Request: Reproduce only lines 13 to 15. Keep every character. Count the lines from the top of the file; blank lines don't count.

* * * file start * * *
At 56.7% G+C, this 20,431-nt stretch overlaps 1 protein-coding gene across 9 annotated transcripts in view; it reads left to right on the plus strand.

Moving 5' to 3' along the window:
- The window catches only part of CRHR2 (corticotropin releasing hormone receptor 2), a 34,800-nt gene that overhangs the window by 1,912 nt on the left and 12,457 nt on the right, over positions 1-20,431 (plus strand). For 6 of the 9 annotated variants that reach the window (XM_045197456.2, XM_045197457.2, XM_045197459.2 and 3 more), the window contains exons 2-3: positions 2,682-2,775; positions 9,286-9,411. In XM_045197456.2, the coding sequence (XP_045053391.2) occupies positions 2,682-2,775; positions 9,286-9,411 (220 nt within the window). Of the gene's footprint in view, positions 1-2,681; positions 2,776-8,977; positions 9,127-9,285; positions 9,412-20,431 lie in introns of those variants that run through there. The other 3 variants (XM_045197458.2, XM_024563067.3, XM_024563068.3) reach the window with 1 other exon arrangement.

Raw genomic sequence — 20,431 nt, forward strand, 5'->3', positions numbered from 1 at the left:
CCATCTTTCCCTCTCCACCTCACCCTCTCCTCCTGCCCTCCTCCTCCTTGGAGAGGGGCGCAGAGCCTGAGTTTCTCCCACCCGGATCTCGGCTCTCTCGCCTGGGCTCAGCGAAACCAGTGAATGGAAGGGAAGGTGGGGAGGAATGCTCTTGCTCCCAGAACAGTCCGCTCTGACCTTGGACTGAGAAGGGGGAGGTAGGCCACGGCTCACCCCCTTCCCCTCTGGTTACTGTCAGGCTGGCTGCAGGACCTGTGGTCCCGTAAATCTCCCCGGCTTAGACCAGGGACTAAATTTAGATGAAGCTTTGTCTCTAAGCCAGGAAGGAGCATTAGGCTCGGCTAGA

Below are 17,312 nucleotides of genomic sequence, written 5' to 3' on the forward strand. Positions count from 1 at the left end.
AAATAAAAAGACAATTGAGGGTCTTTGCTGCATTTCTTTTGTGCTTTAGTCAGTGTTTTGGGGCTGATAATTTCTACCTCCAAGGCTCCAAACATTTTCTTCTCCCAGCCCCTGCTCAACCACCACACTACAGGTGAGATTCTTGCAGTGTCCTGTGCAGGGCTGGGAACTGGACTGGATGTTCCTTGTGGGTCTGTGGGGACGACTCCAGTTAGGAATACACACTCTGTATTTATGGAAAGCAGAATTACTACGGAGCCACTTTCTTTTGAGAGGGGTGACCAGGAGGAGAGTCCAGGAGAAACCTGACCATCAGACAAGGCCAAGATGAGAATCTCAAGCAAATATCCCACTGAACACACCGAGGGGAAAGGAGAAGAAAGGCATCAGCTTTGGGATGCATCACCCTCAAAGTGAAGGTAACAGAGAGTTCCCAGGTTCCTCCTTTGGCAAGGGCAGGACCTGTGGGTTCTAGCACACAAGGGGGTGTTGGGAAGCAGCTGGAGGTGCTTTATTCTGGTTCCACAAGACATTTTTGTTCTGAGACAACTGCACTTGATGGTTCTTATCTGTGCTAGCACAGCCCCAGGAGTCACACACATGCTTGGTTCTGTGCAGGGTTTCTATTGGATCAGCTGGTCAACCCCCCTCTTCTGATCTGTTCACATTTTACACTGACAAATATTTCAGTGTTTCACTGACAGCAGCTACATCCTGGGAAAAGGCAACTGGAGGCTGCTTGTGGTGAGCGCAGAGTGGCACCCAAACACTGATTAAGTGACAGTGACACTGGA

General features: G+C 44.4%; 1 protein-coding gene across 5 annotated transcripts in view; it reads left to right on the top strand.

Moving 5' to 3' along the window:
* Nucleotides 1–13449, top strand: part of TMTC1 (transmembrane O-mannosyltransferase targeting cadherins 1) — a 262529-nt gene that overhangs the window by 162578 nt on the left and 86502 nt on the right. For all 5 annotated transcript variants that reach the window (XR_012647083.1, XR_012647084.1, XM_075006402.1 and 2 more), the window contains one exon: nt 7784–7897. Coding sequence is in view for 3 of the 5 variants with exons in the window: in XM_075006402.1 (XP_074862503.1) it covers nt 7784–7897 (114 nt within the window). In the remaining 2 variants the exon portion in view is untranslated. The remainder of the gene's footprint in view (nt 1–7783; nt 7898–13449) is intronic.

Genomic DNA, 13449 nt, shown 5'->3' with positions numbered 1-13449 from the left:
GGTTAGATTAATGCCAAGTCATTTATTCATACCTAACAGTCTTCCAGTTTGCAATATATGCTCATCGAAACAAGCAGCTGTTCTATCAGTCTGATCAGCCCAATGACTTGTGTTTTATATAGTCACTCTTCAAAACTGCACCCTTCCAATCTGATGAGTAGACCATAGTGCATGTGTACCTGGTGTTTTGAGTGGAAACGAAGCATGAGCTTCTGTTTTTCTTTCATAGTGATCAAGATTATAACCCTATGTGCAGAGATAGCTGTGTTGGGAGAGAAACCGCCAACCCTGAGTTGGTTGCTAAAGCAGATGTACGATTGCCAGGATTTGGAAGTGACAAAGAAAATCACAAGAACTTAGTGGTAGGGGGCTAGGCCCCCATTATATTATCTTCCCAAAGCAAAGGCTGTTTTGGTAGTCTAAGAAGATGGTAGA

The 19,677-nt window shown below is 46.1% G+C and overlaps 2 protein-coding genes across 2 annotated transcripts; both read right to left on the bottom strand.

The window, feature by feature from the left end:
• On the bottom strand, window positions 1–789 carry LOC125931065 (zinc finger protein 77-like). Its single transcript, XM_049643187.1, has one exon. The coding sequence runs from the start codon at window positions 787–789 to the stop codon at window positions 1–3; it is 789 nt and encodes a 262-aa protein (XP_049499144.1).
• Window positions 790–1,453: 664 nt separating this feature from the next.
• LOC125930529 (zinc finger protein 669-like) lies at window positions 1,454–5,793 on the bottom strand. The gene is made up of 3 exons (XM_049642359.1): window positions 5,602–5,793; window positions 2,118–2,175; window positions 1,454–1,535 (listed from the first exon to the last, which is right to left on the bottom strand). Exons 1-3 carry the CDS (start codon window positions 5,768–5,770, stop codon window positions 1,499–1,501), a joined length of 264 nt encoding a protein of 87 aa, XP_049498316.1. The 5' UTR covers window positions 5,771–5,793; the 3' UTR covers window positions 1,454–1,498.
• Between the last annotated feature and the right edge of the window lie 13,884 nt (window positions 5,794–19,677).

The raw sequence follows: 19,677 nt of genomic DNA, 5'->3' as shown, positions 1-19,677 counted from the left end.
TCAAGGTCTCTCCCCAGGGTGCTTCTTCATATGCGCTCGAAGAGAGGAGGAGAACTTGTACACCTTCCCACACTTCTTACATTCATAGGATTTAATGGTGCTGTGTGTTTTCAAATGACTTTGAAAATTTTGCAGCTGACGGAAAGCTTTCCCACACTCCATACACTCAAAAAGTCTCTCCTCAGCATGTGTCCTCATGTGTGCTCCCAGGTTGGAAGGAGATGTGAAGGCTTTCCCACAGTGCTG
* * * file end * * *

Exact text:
The 19,677-nt window shown below is 46.1% G+C and overlaps 2 protein-coding genes across 2 annotated transcripts; both read right to left on the bottom strand.

The window, feature by feature from the left end:
• On the bottom strand, window positions 1–789 carry LOC125931065 (zinc finger protein 77-like). Its single transcript, XM_049643187.1, has one exon. The coding sequence runs from the start codon at window positions 787–789 to the stop codon at window positions 1–3; it is 789 nt and encodes a 262-aa protein (XP_049499144.1).